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Archive for the ‘History’ Category

image-20161208-31364-86rhncThe Conversation Reports: Our modern distaste for river swimming is a stark constrast with a history where urban rivers provided a venue for sport, recreation and entertainment – all within easy distance of shops, offices and public transport.

Pollution has changed the face of river swimming across the world. Not that pollution in itself has put people off outdoor swimming. In the UK for instance, summertime tradition sees holidaymakers keen to paddle and swim in the sea despite pollution on many beaches. Rather, the public perception that rivers and lakes are unsafe or unclean is so intrenched that it is rarely questioned. Rather like the beguiled Emperor in Hans Christian Anderson’s: The Emperor’s New Clothes, todays would be swimmers are so convinced by what they think they know that they cannot see what is obvious to little boys.

Discover just how different attitudes are in Switzerland

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The Mirror reports: “Almost seven in 10 of bathing sites in England now meet ‘excellent’ standard set out by the EU…”

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In 2016, 287 beaches and inland swimming sites in the country met the tough top standards set out in the European Union’s Bathing Water Directive (69.5%), and 407 out of the 413 spots assessed passed the minimum grade.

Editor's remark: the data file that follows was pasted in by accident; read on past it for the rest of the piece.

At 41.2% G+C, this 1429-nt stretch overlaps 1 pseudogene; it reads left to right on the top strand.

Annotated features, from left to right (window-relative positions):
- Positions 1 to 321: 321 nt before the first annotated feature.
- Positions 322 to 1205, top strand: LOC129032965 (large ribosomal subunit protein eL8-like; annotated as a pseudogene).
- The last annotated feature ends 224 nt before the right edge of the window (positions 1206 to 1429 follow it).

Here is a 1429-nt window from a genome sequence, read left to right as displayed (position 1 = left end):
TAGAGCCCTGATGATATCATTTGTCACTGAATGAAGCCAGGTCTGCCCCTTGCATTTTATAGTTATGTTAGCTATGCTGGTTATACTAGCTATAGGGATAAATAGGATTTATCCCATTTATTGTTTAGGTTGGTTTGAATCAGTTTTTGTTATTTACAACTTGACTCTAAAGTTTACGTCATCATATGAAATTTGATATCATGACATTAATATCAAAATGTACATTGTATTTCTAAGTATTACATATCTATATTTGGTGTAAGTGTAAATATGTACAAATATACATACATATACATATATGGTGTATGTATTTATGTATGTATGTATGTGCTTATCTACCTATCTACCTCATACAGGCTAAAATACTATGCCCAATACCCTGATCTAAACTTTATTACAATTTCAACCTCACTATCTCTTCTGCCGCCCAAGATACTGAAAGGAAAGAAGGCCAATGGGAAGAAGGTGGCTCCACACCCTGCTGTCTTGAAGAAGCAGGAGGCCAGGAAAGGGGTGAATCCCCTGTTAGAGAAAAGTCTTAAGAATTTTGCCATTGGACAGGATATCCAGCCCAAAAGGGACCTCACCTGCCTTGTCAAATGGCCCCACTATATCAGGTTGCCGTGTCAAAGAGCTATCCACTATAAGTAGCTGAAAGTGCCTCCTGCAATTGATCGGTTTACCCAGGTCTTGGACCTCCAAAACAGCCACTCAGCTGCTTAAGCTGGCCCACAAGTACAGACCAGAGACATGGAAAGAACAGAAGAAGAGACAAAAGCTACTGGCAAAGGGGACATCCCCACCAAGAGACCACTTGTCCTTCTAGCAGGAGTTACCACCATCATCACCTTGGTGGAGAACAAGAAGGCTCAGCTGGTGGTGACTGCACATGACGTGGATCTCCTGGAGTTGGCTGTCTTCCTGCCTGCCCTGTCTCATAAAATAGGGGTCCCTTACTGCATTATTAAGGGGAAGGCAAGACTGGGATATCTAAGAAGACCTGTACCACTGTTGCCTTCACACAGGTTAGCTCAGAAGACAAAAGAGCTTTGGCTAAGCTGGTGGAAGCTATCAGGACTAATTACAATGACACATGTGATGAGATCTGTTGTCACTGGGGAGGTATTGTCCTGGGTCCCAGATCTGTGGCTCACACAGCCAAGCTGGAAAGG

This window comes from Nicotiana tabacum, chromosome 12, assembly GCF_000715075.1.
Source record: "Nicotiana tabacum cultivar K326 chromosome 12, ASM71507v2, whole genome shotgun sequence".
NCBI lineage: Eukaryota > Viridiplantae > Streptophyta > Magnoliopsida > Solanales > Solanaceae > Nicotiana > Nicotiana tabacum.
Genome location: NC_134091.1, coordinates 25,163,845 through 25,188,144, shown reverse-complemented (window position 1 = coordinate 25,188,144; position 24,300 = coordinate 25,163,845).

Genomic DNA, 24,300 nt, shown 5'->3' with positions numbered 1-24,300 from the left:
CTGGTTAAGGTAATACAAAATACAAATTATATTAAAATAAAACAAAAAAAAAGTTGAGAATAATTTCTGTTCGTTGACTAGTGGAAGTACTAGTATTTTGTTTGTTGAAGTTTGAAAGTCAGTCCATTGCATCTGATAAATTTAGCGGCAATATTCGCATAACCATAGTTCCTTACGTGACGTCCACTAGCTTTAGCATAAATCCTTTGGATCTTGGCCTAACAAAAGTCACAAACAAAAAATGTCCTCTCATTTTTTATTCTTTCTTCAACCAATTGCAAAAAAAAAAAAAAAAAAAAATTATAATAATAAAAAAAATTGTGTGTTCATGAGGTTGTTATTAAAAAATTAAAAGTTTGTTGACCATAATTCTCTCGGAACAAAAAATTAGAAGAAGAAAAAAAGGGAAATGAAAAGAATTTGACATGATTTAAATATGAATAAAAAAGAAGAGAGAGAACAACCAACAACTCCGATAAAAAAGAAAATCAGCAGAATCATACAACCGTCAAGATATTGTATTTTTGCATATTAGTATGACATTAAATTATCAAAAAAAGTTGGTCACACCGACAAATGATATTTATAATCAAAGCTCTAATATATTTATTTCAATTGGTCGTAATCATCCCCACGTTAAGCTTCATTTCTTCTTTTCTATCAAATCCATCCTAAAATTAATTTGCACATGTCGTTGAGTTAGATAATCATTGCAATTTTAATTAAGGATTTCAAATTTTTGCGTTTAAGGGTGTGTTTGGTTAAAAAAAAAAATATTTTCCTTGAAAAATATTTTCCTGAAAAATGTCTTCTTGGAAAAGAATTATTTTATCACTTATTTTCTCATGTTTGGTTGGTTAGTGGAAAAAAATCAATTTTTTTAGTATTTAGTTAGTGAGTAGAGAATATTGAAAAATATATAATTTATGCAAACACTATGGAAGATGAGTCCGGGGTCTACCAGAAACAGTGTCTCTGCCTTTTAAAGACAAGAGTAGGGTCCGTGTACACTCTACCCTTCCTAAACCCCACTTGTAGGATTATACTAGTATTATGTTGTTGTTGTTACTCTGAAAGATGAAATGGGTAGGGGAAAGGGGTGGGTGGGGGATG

But six bathing waters failed to meet even minimum standards: Scarborough South Bay, Yorkshire; Clacton (Groyne 41), Essex; Walpole Bay, Margate, Kent; Instow, Devon; Ilfracombe Wildersmouth, Devon; and Burnham Jetty North, Somerset.

The figures, which look at results for water quality over the last four years, are an improvement on 2015, the first year of results under the new EU system , when 63.6% of beaches met excellent standards.

This is partly due to improvements being made in infrastructure at or near bathing sites in recent years, which has helped reduce pollution and cut levels of harmful bacteria in swimming spots that can make people ill.

But this year’s figures are also better than 2015 because of more favourable weather conditions.

Better weather reduces the risk of overflows from sewers and storm drains and the amount of urban and agricultural pollutants washing down to the sea when there is heavy rainfall.

The 2015 results include the very wet summer of 2012, which saw water quality at bathing sites drop.

Environment Secretary Andrea Leadsom said: “England’s bathing waters are enjoyed by millions of people every year, which is why I am delighted the water quality at our beaches and lakes is better than at any time since before the Industrial Revolution. More…

 

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The River Torrens was home for the Gilberton Swimming Club until 1970 when it was banned from using the waterway

Adelaide Now reports:

A 100-year-old swimming club that started in the River Torrens is closing but only after sharing its $450,000 nest egg with the community. Gilberton Swimming Club will spread the money among the Walkerville, Klemzig, Vale Park and East Adelaide Primary schools. The $450,000 sum has grown from about $150,000 the state government paid the club when it was forced out of the Torrens swimming hole in 1970.

Gilberton Swimming Club on the banks of the River Torrens